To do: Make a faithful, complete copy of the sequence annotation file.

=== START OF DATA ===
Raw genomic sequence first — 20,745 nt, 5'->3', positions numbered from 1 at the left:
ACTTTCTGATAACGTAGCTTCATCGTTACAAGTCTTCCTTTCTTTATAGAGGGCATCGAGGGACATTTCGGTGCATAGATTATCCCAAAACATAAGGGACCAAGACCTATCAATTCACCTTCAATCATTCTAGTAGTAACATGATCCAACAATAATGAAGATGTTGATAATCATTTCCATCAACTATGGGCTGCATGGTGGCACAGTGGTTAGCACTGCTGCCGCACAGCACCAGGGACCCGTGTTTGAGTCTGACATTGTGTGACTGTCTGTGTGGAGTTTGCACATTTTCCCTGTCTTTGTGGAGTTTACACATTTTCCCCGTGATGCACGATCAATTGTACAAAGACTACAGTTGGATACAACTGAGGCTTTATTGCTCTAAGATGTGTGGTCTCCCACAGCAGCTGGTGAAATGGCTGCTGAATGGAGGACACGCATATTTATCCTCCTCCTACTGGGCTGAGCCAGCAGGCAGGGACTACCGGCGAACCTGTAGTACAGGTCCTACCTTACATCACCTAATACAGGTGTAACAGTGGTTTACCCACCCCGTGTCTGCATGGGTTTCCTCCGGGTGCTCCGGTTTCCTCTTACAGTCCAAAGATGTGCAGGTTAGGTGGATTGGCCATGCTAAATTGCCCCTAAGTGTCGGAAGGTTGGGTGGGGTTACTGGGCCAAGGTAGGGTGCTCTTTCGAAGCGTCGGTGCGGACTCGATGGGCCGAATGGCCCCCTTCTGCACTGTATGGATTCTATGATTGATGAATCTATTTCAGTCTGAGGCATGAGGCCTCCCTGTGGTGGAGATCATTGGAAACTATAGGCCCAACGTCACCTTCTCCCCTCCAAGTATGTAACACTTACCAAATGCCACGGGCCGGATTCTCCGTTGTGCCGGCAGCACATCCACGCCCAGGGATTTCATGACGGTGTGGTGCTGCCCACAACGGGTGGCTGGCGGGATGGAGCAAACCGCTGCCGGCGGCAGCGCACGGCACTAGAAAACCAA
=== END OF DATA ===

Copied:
Raw genomic sequence first — 20,745 nt, 5'->3', positions numbered from 1 at the left:
ACTTTCTGATAACGTAGCTTCATCGTTACAAGTCTTCCTTTCTTTATAGAGGGCATCGAGGGACATTTCGGTGCATAGATTATCCCAAAACATAAGGGACCAAGACCTATCAATTCACCTTCAATCATTCTAGTAGTAACATGATCCAACAATAATGAAGATGTTGATAATCATTTCCATCAACTATGGGCTGCATGGTGGCACAGTGGTTAGCACTGCTGCCGCACAGCACCAGGGACCCGTGTTTGAGTCTGACATTGTGTGACTGTCTGTGTGGAGTTTGCACATTTTCCCTGTCTTTGTGGAGTTTACACATTTTCCCCGTGATGCACGATCAATTGTACAAAGACTACAGTTGGATACAACTGAGGCTTTATTGCTCTAAGATGTGTGGTCTCCCACAGCAGCTGGTGAAATGGCTGCTGAATGGAGGACACGCATATTTATCCTCCTCCTACTGGGCTGAGCCAGCAGGCAGGGACTACCGGCGAACCTGTAGTACAGGTCCTACCTTACATCACCTAATACAGGTGTAACAGTGGTTTACCCACCCCGTGTCTGCATGGGTTTCCTCCGGGTGCTCCGGTTTCCTCTTACAGTCCAAAGATGTGCAGGTTAGGTGGATTGGCCATGCTAAATTGCCCCTAAGTGTCGGAAGGTTGGGTGGGGTTACTGGGCCAAGGTAGGGTGCTCTTTCGAAGCGTCGGTGCGGACTCGATGGGCCGAATGGCCCCCTTCTGCACTGTATGGATTCTATGATTGATGAATCTATTTCAGTCTGAGGCATGAGGCCTCCCTGTGGTGGAGATCATTGGAAACTATAGGCCCAACGTCACCTTCTCCCCTCCAAGTATGTAACACTTACCAAATGCCACGGGCCGGATTCTCCGTTGTGCCGGCAGCACATCCACGCCCAGGGATTTCATGACGGTGTGGTGCTGCCCACAACGGGTGGCTGGCGGGATGGAGCAAACCGCTGCCGGCGGCAGCGCACGGCACTAGAAAACCAA